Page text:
Dave Evans, West Ham Correspondent
Thursday, January 31, 2013
Hammers defender Winston Reid talks to Dave Evans about his life and times
When West Ham boss Sam Allardyce was asked who was the most consistent player in his team this season, many would have expected the names of Kevin Nolan, Jussi Jaaskelainen or Mo Diame to spring to his lips.
“Winston Reid has been my most consistent player by a long, long way,” said the Hammers manager and he is absolutely right.
The 24-year-old central defender has come a long way since that disaster at Villa Park on his debut in August 2010 when he was selected to play at right back and had in his own words ‘an absolute nightmare’.
He still remembers that day with a little shudder. “I had never played right back in my life,” said Reid this week, now a fully-established Premier League player, compared to the raw youngster that played that day.
“I had to play there in my first game and I couldn’t really say anything, but it wasn’t my best debut.”
It was difficult for the New Zealander off the field as well as he admits. “It can be hard sometimes trying to settle and I think the fans don’t realise that,” he said.
“The first couple of months you are in a hotel room, bored as hell.
“I called my family over after the first week so I could do something with them. Now my Mum moans that I don’t call her enough!” he laughs, the laugh of a man confident with his position in life and his role at West Ham.
It had certainly been a gamble for Reid to come to the Premier League from Danish outfit FC Mitjylland and as West Ham crashed towards relegation it looked like it had been a huge mistake.
“I knew that I wanted to come to England, but wasn’t sure if I had to do it via another country first as it is a big leap. There are not a lot of people who have gone from the Danish League to the Premier League,” he said.
Clearly manager Avram Grant did not think he was up to the job and he made Reid question his future at the club.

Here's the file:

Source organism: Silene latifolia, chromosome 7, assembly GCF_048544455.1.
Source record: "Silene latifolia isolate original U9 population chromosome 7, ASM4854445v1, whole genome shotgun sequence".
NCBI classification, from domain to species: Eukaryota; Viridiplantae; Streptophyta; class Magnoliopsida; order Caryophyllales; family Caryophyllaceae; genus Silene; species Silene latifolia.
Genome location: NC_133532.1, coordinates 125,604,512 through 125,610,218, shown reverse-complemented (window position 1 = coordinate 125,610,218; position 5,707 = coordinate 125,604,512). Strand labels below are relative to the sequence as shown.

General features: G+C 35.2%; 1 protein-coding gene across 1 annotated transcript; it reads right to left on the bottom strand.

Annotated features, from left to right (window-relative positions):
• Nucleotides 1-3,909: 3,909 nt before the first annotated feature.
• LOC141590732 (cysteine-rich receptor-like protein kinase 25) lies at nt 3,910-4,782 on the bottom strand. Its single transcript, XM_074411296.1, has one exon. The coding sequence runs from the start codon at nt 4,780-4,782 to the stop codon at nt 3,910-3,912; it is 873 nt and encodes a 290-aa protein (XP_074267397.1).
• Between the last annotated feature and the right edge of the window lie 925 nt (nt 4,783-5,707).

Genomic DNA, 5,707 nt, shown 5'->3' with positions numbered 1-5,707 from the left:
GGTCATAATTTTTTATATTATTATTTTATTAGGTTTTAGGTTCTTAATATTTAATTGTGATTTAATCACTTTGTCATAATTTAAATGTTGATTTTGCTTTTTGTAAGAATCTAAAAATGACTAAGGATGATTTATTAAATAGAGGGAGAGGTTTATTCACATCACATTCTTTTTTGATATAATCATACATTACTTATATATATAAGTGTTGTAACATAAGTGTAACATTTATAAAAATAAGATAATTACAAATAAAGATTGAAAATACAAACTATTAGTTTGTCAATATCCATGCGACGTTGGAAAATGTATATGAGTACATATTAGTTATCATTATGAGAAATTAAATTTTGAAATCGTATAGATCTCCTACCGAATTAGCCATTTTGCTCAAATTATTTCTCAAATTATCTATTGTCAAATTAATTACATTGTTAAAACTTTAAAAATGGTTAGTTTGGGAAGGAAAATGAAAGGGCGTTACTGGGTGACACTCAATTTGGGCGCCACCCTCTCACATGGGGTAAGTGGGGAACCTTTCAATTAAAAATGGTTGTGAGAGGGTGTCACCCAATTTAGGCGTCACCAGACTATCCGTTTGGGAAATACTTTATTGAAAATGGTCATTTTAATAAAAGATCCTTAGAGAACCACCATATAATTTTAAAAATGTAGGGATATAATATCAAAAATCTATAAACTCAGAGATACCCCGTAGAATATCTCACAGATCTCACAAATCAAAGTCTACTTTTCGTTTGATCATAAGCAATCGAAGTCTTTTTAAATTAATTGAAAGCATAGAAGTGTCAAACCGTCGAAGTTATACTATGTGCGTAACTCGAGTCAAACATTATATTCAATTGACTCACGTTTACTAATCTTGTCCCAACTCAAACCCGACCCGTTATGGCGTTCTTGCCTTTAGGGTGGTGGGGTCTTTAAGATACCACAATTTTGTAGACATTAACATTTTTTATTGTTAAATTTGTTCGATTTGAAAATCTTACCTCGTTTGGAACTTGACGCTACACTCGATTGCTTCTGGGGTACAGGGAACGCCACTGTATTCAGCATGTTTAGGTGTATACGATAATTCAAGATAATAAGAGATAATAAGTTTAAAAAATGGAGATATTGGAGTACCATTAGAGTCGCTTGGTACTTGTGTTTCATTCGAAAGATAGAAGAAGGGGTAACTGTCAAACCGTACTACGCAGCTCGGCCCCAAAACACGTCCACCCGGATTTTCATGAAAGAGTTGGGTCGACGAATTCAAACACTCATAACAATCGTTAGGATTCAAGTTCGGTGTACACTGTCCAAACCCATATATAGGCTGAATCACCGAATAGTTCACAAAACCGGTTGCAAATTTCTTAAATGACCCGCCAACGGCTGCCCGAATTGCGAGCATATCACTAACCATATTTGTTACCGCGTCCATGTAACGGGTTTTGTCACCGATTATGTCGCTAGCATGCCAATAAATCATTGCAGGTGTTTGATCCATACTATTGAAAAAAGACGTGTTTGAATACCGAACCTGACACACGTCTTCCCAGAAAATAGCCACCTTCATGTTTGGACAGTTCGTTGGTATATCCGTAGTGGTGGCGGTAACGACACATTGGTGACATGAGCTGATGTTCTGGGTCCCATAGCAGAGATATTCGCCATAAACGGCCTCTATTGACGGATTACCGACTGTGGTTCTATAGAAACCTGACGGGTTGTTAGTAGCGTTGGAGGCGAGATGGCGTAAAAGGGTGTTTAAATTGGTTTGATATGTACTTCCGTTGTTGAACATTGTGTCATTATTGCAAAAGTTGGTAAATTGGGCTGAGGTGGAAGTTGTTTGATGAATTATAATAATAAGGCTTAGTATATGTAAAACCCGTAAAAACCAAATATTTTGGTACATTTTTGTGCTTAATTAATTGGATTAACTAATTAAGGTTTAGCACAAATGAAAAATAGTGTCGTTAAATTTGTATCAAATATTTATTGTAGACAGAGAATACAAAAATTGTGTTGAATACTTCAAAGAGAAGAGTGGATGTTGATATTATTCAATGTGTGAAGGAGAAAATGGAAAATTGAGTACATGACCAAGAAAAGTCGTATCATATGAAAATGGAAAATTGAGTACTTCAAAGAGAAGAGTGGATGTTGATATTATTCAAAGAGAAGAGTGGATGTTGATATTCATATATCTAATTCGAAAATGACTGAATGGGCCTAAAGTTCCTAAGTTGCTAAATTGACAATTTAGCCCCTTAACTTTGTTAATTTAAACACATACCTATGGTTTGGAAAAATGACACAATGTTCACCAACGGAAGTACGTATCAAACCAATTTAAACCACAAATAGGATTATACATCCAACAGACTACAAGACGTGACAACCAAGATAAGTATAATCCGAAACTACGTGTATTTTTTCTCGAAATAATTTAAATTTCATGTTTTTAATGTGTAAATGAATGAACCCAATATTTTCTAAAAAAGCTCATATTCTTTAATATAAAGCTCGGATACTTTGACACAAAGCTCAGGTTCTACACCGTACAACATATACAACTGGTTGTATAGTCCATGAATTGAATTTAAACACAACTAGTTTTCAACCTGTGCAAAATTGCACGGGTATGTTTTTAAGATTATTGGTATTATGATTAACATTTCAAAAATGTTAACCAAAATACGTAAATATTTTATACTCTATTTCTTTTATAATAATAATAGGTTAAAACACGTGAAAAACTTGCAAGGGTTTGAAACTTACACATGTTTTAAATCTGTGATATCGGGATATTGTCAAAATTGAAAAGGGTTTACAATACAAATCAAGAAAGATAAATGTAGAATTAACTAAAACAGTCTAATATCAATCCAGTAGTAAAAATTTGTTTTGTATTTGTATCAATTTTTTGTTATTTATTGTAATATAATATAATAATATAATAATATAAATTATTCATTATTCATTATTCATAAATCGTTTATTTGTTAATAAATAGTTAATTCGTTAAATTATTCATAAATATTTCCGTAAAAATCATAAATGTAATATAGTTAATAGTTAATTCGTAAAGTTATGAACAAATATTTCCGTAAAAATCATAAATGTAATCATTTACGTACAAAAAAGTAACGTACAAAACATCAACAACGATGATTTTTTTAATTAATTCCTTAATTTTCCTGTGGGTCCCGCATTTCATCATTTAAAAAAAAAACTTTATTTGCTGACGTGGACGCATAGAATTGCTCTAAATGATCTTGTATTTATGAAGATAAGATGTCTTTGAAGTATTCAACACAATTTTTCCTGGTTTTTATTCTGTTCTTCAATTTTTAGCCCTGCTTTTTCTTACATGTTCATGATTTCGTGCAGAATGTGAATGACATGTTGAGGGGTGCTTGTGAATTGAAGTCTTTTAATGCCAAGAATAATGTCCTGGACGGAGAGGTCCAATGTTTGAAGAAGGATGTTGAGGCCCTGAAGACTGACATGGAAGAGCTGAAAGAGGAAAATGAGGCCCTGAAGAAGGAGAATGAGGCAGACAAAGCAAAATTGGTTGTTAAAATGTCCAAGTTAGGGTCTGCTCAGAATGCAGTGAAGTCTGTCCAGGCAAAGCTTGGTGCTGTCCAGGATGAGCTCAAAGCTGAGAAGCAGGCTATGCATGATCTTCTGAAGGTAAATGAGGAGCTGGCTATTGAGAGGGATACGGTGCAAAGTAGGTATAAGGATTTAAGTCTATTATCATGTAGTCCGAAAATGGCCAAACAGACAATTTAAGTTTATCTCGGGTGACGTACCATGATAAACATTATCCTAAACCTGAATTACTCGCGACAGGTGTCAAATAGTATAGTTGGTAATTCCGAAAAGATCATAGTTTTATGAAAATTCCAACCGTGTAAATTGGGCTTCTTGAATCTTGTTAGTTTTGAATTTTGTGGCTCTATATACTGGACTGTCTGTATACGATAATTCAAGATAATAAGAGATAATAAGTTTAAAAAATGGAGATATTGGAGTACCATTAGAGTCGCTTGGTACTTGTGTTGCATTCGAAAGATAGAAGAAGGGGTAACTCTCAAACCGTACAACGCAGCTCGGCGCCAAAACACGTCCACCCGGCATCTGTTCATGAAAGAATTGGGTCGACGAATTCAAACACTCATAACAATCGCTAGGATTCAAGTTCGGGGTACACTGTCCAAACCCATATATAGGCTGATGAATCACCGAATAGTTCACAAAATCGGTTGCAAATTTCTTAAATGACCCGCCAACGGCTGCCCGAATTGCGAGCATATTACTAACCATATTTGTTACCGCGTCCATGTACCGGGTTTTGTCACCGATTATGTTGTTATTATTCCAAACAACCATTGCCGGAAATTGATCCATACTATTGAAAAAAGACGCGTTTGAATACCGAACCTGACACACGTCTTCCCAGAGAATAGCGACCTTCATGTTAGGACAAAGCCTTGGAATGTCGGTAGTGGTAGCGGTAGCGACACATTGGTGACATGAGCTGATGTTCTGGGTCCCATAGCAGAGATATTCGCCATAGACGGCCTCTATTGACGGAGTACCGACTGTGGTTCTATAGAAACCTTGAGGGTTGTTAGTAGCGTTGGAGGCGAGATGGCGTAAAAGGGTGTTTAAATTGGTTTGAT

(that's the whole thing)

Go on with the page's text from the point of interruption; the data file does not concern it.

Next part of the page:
“I think I played in the FA Cup and the Carling Cup semi-final, but then two or three league games and that was it, my last game was in February that season.
“I won’t lie, after that I wanted to leave. It was tough for me personally because you want to do well as a footballer, but I wasn’t given a chance.
“It was the coaches’ choice not to use me. When you look back at it, I am sure it made me stronger as a person, when you hit a brick wall like that.”
West Ham were relegated, Grant was sacked and the rest for Reid is an amazing resurrection of the defender’s ability and confidence and much of that he puts down to Allardyce.
“At the end of the first week of pre-season all the players got to speak to the manager,” revealed the Kiwi. “I had a 15-minute chat with him and he told me that New Zealand have got some nice wines! That was funny, I enjoyed that.
“He is a funny guy. When he needs to be serious he is, but he can have a joke as well and it is an important part of the job in getting to communicate with your players.
“I have learned a lot from the manager, obviously he was a defender himself, so that does help, he’s given me a couple of good pointers.”
It certainly seems to have worked. Last season Reid was one of the stars of the team that won promotion and this term he has stepped up another level and been West Ham’s best player.
“It is always nice when the manager says nice things about you, but for me this year it is just about doing the best for the team back in the Premier League,” he explained. “Obviously the first year here was a bit tough for me, I just wanted to prove myself and I think that I have.”
He certainly has and after a disastrous start he has become one of the top central defenders in the Premier League.